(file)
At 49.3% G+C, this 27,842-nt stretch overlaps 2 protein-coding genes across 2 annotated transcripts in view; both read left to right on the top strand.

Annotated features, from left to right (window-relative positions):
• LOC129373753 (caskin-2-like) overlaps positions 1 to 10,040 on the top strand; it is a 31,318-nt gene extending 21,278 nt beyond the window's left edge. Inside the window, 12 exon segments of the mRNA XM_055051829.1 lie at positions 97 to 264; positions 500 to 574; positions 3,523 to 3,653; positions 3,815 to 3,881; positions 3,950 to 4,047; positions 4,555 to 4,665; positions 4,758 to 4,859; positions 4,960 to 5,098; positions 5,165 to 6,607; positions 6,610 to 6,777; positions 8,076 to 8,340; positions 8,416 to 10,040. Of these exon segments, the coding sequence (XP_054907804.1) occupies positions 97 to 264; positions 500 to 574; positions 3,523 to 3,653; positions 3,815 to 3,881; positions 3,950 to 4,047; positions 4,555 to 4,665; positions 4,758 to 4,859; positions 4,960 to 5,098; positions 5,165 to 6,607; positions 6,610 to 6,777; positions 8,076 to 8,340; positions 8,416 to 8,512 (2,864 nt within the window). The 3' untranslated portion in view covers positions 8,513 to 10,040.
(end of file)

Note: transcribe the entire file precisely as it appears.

At 49.3% G+C, this 27,842-nt stretch overlaps 2 protein-coding genes across 2 annotated transcripts in view; both read left to right on the top strand.

Annotated features, from left to right (window-relative positions):
• LOC129373753 (caskin-2-like) overlaps positions 1 to 10,040 on the top strand; it is a 31,318-nt gene extending 21,278 nt beyond the window's left edge. Inside the window, 12 exon segments of the mRNA XM_055051829.1 lie at positions 97 to 264; positions 500 to 574; positions 3,523 to 3,653; positions 3,815 to 3,881; positions 3,950 to 4,047; positions 4,555 to 4,665; positions 4,758 to 4,859; positions 4,960 to 5,098; positions 5,165 to 6,607; positions 6,610 to 6,777; positions 8,076 to 8,340; positions 8,416 to 10,040. Of these exon segments, the coding sequence (XP_054907804.1) occupies positions 97 to 264; positions 500 to 574; positions 3,523 to 3,653; positions 3,815 to 3,881; positions 3,950 to 4,047; positions 4,555 to 4,665; positions 4,758 to 4,859; positions 4,960 to 5,098; positions 5,165 to 6,607; positions 6,610 to 6,777; positions 8,076 to 8,340; positions 8,416 to 8,512 (2,864 nt within the window). The 3' untranslated portion in view covers positions 8,513 to 10,040.